good vibrations

Musical Massage 

The power of music is well known.  We can be soothed by the soft easy rythm of a lullaby or stimulated by a more uptempo tune.

To enhance your massage experience at Balance there are a number of musical selections available including cd's designed to help with meditation, better sleep, and healthier lifestyles.

List of available cd's coming soon!

You may also bring in your own music selections and self-help cd's.

Clinical studies and anecdotal evidence from music therapists suggest that the sound of music:

  • manages pain
  • improves mood and mobility of people with Parkinson's disease
  • reduces the need for sedatives and pain relievers during and after surgery
  • decreases nausea during chemotherapy
  • helps patients participate in medical treatment that shortens hospital stays
  • relieves anxiety
  • lowers blood pressure
  • eases depression
  • enhances concentration and creativity


All life consists of rhythmic processes. From the simple pulsations of a single-cell organism to the rising and falling of our breath, life is filled with rhythm.


Entrainment is an aspect of sound that is closely related to rhythms and the way these rhythms affect us. It is defined as the synchronization of two or more rhythmic cycles. This phenomenon of nature has to do with the conservation of energy. It seems that nature finds it more economical in terms of energy to have periodic events that are close enough in frequency to occur in phase or in step with each other.

Within our own bodies, we are constantly locking in our own rhythms. Our heart rate, respiration and brain waves all entrain to each other. Slow down your breath, for example, and you slow down your heartbeat and your brain waves. Conversely, if you are able to slow down your brain waves, you can affect your heart rate and respiration. This is one of the principles of biofeedback.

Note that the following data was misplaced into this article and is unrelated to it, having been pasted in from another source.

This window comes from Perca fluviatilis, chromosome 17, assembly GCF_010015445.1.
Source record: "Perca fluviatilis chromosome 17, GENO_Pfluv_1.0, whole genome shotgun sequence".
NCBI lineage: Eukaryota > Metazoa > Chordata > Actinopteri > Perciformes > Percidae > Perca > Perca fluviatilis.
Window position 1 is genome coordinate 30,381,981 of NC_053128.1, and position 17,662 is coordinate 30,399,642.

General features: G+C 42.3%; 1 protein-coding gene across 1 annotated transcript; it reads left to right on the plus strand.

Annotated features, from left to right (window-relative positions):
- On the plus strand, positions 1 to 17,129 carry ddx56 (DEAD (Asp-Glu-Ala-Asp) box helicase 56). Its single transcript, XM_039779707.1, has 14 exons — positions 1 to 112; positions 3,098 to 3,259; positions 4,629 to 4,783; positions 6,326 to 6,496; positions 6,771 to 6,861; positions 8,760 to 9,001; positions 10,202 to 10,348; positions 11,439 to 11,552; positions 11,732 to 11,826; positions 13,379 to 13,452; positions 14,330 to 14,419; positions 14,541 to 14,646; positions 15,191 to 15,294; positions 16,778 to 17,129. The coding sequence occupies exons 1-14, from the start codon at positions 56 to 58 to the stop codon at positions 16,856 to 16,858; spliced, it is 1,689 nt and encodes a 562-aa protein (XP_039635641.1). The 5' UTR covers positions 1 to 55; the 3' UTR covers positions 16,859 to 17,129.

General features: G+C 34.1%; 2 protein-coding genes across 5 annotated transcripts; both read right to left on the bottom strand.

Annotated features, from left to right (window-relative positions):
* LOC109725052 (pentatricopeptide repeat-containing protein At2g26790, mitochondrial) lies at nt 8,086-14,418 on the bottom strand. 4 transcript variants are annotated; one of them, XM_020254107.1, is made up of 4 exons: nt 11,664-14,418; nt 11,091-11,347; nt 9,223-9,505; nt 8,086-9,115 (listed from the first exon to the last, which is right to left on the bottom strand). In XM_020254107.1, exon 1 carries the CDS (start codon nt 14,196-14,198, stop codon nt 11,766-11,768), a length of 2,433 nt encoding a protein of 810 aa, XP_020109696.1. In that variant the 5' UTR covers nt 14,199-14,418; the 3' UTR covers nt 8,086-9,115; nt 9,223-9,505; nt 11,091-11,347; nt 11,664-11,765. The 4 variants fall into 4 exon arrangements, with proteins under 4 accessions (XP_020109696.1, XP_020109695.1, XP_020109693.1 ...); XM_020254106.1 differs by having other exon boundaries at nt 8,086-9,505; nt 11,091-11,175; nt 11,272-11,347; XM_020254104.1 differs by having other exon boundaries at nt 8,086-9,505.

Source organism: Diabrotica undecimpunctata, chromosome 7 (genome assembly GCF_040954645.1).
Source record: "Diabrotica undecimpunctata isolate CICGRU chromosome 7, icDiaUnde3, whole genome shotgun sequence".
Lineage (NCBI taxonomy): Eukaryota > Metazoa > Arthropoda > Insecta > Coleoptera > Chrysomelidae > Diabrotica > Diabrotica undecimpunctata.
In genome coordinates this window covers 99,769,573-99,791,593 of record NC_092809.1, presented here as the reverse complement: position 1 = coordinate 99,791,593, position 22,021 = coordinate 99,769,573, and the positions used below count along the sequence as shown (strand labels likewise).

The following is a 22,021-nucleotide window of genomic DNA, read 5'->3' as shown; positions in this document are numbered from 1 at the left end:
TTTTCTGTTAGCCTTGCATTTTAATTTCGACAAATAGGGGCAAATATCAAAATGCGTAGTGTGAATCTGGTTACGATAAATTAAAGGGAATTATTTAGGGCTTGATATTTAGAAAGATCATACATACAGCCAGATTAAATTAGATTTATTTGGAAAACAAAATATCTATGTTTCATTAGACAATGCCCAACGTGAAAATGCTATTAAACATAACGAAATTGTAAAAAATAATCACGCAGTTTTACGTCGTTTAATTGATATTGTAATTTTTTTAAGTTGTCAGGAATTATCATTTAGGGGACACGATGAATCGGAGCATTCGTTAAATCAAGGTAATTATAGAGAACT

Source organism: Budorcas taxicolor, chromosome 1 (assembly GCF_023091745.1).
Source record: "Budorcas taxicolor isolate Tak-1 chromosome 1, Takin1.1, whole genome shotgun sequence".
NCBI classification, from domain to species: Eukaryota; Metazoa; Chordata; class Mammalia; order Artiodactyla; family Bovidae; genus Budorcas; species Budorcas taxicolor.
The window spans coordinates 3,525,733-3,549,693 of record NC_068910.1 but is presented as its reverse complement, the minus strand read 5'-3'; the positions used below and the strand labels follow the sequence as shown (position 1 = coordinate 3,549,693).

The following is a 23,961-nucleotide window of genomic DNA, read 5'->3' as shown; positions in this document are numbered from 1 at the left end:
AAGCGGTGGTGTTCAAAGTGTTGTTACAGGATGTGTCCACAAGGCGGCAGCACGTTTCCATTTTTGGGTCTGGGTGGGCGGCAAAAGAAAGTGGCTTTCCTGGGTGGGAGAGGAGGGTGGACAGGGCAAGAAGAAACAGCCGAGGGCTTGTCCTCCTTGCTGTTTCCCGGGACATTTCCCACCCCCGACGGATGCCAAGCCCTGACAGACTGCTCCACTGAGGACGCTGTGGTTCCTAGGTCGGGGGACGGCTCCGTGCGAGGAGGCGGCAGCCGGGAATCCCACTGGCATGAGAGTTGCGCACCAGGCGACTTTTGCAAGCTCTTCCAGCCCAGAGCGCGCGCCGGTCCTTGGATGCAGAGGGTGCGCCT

As the functions of the human body can entrain to each other, it is possible to use external rhythms to affect the internal mechanism of heart rate, respiration and brain wave activity.

Brain Waves 

Our brain waves pulsate and oscillate at particular frequencies that can be measured, just like sound waves, in cycles per second. There are four basic delineations of different brain wave states, based upon the cycles per second of the brain. They are:

Beta waves-from 14 to 20 hz. They are found in our normal waking state of consciousness. Beta waves are present when our focus of attention is on activities of the external world.

Alpha waves-from 8 to 13 hz. They occur when we daydream and are often associated with a state of meditation. Alpha waves become stronger and more regular when our eyes are closed.

Theta waves-from 4 to 7 hz. They are found in states of high creativity and have been equated to states of consciousness found in much shamanic work. Theta waves also occur in state of deep meditation and sleep.

Delta waves-from .5 to 3 hz. They occur in states of deep sleep or unconsciousness. Some of the newer brain wave work indicates that a state of deep meditation produces Delta waves in conscious individuals.

Two other delineations of brain-wave activity have been noted by some researches:

High Beta-from 23 to 33 hz. They are associated with hyperactivity and some types of anxiety.

K Complex-over 33 hz. They usually occur in short bursts and are often associated with the "aha" moments, when there is a sudden integration of ideas or experiences.